Who is Sultan Al-Jaber?

We find out why he's a controversial appointment for the COP28 presidency. Sultan Al Jaber’s appointment has been widely questioned because he’s also the boss of Abu Dhabi’s state oil company Adnoc. But supporters point to his work as founder of the green energy giant Masdar. Is he compromised or uniquely qualified? We speak to people who’ve interviewed him, worked with him, and can give us the inside track. Presenter: Sam Fenwick Producer: Lexy O'Connor (Image: Sultan Al-Jaber. Credit: Getty Images)


The world's longest subsea power cable

They are the cables that run along the sea bed to move power where it’s needed for a cheaper price. Business Daily’s Rick Kelsey goes to the site of The Viking Link - the longest one ever built - just before it goes live between the UK and Demark. We’ll be hearing what these cables may do for our electricity costs and how safe they are from sabotage. Rebecca Sedler Managing Director for NG Interconnectors tells us how it will save people money, and engineer Oliver Kitching spent four weeks on the cable laying vessel at sea. We also here from the Danish engineers who often have too much power available, plus Dhara Vyas from Energy UK discusses concerns around sabotage. Presented and produced by Rick Kelsey. Image: The Viking power cable. Credit: National Grid)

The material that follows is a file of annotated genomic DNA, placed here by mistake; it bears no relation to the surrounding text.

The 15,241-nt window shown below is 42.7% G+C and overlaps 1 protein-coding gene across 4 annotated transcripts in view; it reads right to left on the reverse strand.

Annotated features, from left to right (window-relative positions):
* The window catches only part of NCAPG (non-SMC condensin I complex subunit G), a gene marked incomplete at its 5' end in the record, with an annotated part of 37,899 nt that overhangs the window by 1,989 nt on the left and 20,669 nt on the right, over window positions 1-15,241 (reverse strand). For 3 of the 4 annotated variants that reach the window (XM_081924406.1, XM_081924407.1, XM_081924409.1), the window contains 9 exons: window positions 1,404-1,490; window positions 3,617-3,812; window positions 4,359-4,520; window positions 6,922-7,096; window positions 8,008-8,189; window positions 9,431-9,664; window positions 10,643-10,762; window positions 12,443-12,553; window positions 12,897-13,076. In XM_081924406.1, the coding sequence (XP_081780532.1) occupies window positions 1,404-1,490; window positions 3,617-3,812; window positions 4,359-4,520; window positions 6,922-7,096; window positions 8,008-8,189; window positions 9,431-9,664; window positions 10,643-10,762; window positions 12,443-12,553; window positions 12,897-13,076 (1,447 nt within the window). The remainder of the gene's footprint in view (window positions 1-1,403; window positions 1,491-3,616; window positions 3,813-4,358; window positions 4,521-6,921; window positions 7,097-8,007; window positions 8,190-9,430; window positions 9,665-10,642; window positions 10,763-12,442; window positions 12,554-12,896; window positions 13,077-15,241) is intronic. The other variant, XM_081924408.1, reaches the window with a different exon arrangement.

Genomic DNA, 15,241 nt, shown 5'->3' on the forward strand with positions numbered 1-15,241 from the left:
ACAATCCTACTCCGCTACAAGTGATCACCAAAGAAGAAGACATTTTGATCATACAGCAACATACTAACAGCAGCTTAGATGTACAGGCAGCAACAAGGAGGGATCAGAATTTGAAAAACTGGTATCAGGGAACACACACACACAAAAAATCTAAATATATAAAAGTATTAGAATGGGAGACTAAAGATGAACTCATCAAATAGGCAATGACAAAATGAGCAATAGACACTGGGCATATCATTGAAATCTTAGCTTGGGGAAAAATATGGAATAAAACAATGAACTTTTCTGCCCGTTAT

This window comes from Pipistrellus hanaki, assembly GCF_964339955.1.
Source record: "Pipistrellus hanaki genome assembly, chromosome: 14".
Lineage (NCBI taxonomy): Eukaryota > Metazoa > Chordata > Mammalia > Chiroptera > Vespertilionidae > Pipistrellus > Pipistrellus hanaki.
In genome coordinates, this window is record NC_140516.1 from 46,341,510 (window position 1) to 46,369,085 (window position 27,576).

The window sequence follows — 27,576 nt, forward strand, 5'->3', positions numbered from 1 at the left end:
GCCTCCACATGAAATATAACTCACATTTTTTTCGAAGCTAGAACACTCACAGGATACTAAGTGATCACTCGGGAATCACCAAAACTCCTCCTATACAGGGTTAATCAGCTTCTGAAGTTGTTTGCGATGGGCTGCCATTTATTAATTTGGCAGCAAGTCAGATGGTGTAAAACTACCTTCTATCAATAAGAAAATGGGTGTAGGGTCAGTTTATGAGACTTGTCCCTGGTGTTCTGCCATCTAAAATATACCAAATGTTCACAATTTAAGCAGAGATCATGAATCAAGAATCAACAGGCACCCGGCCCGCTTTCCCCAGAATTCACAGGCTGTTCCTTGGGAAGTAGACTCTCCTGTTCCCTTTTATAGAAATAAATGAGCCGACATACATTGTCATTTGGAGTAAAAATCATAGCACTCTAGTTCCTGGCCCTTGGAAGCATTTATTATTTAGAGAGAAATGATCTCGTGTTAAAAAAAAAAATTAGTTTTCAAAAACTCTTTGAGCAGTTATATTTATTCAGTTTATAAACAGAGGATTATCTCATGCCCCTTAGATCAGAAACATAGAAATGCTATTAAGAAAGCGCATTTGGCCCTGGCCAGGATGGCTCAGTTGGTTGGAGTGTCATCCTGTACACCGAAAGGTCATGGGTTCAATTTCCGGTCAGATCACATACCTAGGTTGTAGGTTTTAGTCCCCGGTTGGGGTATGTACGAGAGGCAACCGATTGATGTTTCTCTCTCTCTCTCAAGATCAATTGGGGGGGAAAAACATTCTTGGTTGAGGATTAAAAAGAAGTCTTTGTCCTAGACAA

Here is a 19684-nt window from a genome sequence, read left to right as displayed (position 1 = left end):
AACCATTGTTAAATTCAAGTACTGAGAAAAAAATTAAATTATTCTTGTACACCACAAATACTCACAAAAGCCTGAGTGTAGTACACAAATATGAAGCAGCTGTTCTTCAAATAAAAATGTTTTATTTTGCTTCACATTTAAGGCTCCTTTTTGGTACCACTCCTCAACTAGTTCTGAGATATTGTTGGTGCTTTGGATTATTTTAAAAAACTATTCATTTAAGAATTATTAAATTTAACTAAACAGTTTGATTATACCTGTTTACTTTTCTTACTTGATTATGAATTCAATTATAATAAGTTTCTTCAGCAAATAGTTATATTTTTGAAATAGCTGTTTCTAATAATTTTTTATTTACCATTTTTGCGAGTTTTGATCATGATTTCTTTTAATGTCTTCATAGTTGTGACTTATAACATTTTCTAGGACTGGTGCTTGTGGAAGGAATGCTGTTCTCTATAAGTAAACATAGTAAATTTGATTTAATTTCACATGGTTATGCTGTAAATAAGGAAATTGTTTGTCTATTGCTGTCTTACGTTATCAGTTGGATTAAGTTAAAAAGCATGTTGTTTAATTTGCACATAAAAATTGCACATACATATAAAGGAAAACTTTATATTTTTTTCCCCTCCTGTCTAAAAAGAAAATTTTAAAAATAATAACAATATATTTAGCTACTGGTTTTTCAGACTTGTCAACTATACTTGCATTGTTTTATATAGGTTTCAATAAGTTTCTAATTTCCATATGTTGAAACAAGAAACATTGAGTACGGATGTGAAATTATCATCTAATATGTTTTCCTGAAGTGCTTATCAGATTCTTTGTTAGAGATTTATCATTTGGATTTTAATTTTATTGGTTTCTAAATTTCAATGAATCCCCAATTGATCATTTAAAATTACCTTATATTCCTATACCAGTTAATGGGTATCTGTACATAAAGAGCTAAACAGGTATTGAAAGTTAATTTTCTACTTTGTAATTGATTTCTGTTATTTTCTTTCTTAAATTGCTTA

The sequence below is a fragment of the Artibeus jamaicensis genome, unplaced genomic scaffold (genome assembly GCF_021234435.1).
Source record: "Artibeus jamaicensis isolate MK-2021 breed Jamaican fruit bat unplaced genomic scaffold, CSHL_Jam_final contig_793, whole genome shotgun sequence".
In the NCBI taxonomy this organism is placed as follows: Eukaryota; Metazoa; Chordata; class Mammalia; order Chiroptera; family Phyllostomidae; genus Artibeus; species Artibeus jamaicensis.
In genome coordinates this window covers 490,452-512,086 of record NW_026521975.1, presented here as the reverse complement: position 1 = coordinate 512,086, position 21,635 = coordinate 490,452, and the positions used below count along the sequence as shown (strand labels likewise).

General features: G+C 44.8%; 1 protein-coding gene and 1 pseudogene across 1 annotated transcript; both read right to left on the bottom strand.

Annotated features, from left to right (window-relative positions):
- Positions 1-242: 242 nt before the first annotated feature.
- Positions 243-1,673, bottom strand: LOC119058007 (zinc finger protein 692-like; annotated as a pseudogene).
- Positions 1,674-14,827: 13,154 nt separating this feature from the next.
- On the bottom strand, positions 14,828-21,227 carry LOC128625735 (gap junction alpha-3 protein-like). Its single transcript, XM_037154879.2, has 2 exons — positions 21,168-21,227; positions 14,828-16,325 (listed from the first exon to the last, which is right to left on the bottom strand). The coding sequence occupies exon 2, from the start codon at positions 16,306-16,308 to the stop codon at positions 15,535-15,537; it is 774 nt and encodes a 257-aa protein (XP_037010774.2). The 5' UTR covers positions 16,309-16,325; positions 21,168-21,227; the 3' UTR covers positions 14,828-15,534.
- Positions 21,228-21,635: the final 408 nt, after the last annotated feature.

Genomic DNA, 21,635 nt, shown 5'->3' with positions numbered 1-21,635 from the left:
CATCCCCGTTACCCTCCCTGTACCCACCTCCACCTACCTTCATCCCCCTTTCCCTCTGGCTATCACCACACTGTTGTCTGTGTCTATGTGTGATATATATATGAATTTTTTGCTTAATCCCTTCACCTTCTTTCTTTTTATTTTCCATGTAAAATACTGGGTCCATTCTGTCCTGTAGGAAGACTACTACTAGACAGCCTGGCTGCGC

Kimchi: Korean food goes global

Kimchi, the tangy fermented vegetable dish, is now being made and sold around the world. South Korea’s kimchi export value has risen dramatically in the past few years, going far beyond Asia. And it's consumed by not only overseas Koreans but by the locals too. While kimchi remains a distinctly Korean dish, in recent years, those with little to no connection to the country have been producing and selling kimchi. What is behind the rise? In this edition, David Cann looks into the growing popularity of the dish; speaking to kimchi experts, traders and producers. Presented and produced by David Cann. (Picture: Kimchi being made at a traditional market in Seoul, South Korea. Credit: Reuters/Kim Hong-Ji)


How to spot a diamond